How doctors' swift action saved lives after deadly Maai Mahiu floods despite strike

President William Ruto and Nakuru leaders visit the site of the Maai Mahiu flood tragedy.

Photo credit: PCS

What you need to know:

  • Some of the patients who spoke to the Nation confirmed being attended to by the doctors.
  • This is even as the doctors' union remains adamant about continuing with their strike, which has lasted at least 49 days.

Twenty-one patients are recuperating after surviving the flash flood tragedy that swept through four villages in Maai Mahiu in Nakuru County, killing 48 people.

Among the survivors are 10 men, nine women, and two children, who owe their narrow escape to the swift action of responders and the medics from Naivasha Sub-County Hospital who arrived on time and attended to them.

Two doctors, who refrained from joining the ongoing nationwide doctors' strike, played a significant role in saving the lives of tens of victims of the flood tragedy.

Naivasha sub-County Hospital's Medical Superintendent, Benard Warui, stated that the two family physicians responded to the call of duty to attend to the 41 victims who were rushed to the hospital from the scene of the tragedy on Monday night.

Dr Warui said the two doctors worked together with the clinical officers and nurses at the hospital to attend to the patients where 15 were treated and discharged. Twenty-three were admitted, including 10 men, nine women, and four children, with one admitted to the intensive care unit in critical condition.

Unfortunately, one patient succumbed on Monday night after suffering head injuries while in ICU.

“The hospital had two physicians who reported for duty to attend to the patients, who started arriving at 5am. They worked alongside the clinical officers and nurses who were at the hospital to attend to the patients,” said Dr Warui.

The physicians referred two other patients to Nakuru Level Five Hospital and the Kijabe Hospital.

The death of the patient brings the death toll to 48 from 46 after one more body was retrieved from the scene on Tuesday.

 Old Kijabe dam

People at the scene in Mai Mahiu where the Old Kijabe dam burst on April 29, 2024.

Photo credit: File| Nation Media Group

The hospital boss noted that the 23 patients admitted to the wards were stabilized and are currently recuperating.

Some of the patients who spoke to theNation confirmed being attended to by the doctors.

Mr Siman Mwangi recounted being caught unawares by the flood, which swept him, his family members, and their house in Sagre village nearly a kilometer away.

“I never saw my wife, children, or other relatives. I was hitting rocks, tree branches, and edges of the iron sheet roofs that had been swept away. Luckily, I held on to a wire mesh fence from where I started calling for help,” said Mr Mwangi.

He was rescued by other villagers before an ambulance from the Naivasha Sub-county hospital arrived and rushed him to the hospital, where he received treatment.

While at the hospital, he learned that his family members had also been rescued and were recuperating well, including his expectant wife.

“I thank God for saving my life and that of my family members. I know many people lost their lives in the tragedy and cannot believe that all my family members came out alive,” said Mr. Mwangi.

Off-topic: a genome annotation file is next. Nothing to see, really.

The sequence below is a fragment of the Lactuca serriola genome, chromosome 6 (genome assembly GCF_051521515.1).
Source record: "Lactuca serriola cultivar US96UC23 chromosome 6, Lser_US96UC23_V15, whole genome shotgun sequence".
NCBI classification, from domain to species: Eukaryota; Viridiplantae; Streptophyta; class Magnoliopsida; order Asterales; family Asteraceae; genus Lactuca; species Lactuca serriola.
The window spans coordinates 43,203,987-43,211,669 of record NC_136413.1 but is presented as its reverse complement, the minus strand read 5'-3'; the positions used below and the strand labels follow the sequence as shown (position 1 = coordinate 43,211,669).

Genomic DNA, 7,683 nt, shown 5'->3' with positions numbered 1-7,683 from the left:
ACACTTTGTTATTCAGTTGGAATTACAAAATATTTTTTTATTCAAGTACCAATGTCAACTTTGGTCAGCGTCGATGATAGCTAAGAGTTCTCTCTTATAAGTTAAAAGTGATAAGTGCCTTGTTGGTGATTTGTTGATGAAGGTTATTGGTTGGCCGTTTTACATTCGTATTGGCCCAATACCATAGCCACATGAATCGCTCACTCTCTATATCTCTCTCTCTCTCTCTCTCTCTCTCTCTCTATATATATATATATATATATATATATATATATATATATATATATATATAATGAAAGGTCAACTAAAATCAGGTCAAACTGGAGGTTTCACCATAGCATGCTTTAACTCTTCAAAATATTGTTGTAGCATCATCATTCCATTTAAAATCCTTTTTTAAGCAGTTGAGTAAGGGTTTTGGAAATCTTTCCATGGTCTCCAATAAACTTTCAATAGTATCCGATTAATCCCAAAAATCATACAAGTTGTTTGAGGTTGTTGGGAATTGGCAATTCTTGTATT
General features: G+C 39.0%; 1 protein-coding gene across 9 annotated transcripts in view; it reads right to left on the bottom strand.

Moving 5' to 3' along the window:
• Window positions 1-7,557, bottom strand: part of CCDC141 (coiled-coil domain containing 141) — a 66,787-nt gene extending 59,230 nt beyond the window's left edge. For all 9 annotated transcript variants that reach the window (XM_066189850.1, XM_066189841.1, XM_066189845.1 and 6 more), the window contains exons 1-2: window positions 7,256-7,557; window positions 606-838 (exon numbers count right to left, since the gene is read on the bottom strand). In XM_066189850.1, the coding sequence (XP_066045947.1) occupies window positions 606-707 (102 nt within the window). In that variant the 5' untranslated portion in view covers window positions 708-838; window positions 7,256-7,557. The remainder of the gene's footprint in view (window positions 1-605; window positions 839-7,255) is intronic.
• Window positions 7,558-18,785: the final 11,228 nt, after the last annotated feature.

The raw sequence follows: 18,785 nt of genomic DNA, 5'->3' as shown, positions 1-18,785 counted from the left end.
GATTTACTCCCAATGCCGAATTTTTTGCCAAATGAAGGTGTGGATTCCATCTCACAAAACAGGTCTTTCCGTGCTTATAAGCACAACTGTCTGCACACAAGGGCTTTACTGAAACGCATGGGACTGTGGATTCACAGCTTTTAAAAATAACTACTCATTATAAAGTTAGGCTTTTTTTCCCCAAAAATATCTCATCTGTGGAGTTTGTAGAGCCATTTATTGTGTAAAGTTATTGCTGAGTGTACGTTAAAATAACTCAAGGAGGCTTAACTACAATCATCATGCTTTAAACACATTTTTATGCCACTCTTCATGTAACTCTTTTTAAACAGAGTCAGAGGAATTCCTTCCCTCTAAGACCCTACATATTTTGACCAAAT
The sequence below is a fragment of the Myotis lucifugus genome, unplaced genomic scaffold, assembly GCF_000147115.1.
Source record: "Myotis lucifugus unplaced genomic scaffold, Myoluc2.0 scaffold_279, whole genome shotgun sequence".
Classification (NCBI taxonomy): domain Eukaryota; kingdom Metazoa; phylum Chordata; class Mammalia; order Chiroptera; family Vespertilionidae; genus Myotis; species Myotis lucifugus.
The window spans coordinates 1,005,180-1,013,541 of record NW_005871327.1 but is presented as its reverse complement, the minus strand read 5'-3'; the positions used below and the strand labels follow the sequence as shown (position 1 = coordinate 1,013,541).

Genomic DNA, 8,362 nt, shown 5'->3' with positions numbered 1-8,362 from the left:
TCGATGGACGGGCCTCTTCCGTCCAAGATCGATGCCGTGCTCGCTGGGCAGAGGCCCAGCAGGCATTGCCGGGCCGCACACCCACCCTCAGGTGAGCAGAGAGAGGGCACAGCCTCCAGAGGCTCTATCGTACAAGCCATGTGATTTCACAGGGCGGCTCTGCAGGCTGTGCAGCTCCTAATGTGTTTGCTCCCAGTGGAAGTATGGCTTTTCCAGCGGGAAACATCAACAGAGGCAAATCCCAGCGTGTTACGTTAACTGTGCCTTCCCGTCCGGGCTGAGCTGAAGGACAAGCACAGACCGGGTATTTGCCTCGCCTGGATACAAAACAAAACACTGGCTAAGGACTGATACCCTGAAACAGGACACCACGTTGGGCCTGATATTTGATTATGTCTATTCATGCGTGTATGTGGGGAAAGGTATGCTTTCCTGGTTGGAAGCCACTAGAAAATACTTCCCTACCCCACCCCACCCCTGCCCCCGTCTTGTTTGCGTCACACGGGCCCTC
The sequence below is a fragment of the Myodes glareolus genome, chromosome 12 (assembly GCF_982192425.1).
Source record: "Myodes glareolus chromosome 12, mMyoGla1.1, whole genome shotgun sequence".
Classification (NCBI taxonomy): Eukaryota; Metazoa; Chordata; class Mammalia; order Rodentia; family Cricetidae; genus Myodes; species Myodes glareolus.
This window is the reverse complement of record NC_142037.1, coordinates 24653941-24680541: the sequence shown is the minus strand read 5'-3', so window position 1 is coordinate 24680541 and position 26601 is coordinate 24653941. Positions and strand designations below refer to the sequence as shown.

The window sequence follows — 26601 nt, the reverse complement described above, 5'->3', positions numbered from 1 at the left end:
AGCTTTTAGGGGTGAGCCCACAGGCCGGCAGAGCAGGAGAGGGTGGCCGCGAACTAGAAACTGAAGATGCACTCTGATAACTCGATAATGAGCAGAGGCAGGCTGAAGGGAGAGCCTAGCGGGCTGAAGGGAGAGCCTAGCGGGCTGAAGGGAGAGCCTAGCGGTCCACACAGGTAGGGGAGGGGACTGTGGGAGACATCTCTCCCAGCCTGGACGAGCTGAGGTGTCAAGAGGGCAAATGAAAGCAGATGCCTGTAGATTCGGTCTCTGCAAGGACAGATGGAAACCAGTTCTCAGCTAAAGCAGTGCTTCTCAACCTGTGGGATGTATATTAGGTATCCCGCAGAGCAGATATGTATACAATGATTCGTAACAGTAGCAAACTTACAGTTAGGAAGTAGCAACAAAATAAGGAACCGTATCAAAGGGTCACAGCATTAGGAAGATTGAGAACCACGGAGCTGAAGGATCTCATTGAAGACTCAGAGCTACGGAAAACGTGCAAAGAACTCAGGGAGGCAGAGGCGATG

John Kinuthia said he was taken in immediately after being saved from the waters and given treatment.

The waters stormed into the house while he was heading to the door to find out where the roaring sound was coming from.

“Before I could open the door, the waters had already swept into the house, and a boulder knocked me on the chest against the wall. My children, who were still sleeping, were swept out of the house together with my wife,” said Mr Kinuthia.

He was fortunate as his trousers got stuck on something, giving him a chance to scream for help. Villagers came to his rescue and bundled him onto the awaiting ambulance, rushing him to the Naivasha Sub-county Hospital, where he received urgent treatment.

His mother, brother, and sister, who lived in the same compound, were also rescued and rushed to the hospital.

“I have received information that they are doing well, and I am glad about it. We have lost so much, but I am grateful for another chance in life,” said Mr Kinuthia.

The Medical Superintendent noted that the hospital has been well prepared to handle casualties of such tragedies, which he said was necessitated by the numerous road traffic accidents witnessed within its jurisdiction.

“Naivasha Sub-county Hospital receives quite a high number of patients, especially from accidents, and it is always well prepared for such scenarios. This is not the first incident where we have received more than 40 casualties, as there are times we receive over 100 patients, especially from accidents,” said Dr Warui.

This is even as the doctors' union remains adamant about continuing with their strike, which has lasted at least 49 days.

The Kenya Medical Practitioners and Dentists Union Nakuru Branch Chairman, Dr Steve Omondi, maintained that the doctors in the region are part of the strike.

He noted that medics may decide to assist in cases where there are emergencies and then resume their strike.

“We shall not relent in our demands for better working conditions and remunerations from the government.

"However, since our service is to humanity, we shall not fail to offer short-term assistance to emergency cases when needed but will resume the strike afterward,” said Dr Omondi.

Nakuru County Governor, Susan Kihika, announced on Monday that they plan to recall the doctors who were on strike to assist in treating the patients.

Community Health Promoters have been deployed to assist in some areas.